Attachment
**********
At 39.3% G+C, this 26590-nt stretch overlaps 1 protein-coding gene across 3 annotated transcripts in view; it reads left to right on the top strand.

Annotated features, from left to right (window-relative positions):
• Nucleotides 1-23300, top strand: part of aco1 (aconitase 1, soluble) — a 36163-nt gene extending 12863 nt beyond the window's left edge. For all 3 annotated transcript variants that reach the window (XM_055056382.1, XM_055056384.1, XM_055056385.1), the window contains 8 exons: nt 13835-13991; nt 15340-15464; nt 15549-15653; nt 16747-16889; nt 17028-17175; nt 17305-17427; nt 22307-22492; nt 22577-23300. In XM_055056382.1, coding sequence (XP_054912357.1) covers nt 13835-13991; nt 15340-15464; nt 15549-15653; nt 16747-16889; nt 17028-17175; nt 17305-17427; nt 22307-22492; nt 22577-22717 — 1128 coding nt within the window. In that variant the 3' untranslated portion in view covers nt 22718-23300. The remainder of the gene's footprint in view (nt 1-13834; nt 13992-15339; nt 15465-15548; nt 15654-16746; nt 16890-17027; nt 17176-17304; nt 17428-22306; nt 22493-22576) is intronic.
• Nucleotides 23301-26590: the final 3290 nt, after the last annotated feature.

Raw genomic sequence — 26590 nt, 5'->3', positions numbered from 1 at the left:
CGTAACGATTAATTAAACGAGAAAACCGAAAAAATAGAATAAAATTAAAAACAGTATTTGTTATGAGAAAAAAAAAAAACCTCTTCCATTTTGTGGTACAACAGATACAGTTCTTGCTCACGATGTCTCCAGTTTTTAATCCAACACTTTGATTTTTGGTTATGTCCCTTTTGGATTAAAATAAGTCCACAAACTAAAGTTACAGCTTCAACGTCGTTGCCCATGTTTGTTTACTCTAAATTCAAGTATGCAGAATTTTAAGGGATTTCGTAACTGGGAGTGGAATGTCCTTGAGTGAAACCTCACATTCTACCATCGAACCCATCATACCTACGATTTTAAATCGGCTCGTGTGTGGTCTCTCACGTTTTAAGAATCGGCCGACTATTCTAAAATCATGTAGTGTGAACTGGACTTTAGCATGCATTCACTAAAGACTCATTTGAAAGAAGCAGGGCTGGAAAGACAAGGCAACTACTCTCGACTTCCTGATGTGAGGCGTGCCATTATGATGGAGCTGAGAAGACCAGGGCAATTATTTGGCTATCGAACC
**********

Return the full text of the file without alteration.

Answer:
At 39.3% G+C, this 26590-nt stretch overlaps 1 protein-coding gene across 3 annotated transcripts in view; it reads left to right on the top strand.

Annotated features, from left to right (window-relative positions):
• Nucleotides 1-23300, top strand: part of aco1 (aconitase 1, soluble) — a 36163-nt gene extending 12863 nt beyond the window's left edge. For all 3 annotated transcript variants that reach the window (XM_055056382.1, XM_055056384.1, XM_055056385.1), the window contains 8 exons: nt 13835-13991; nt 15340-15464; nt 15549-15653; nt 16747-16889; nt 17028-17175; nt 17305-17427; nt 22307-22492; nt 22577-23300. In XM_055056382.1, coding sequence (XP_054912357.1) covers nt 13835-13991; nt 15340-15464; nt 15549-15653; nt 16747-16889; nt 17028-17175; nt 17305-17427; nt 22307-22492; nt 22577-22717 — 1128 coding nt within the window. In that variant the 3' untranslated portion in view covers nt 22718-23300. The remainder of the gene's footprint in view (nt 1-13834; nt 13992-15339; nt 15465-15548; nt 15654-16746; nt 16890-17027; nt 17176-17304; nt 17428-22306; nt 22493-22576) is intronic.
• Nucleotides 23301-26590: the final 3290 nt, after the last annotated feature.

Raw genomic sequence — 26590 nt, 5'->3', positions numbered from 1 at the left:
CGTAACGATTAATTAAACGAGAAAACCGAAAAAATAGAATAAAATTAAAAACAGTATTTGTTATGAGAAAAAAAAAAAACCTCTTCCATTTTGTGGTACAACAGATACAGTTCTTGCTCACGATGTCTCCAGTTTTTAATCCAACACTTTGATTTTTGGTTATGTCCCTTTTGGATTAAAATAAGTCCACAAACTAAAGTTACAGCTTCAACGTCGTTGCCCATGTTTGTTTACTCTAAATTCAAGTATGCAGAATTTTAAGGGATTTCGTAACTGGGAGTGGAATGTCCTTGAGTGAAACCTCACATTCTACCATCGAACCCATCATACCTACGATTTTAAATCGGCTCGTGTGTGGTCTCTCACGTTTTAAGAATCGGCCGACTATTCTAAAATCATGTAGTGTGAACTGGACTTTAGCATGCATTCACTAAAGACTCATTTGAAAGAAGCAGGGCTGGAAAGACAAGGCAACTACTCTCGACTTCCTGATGTGAGGCGTGCCATTATGATGGAGCTGAGAAGACCAGGGCAATTATTTGGCTATCGAACC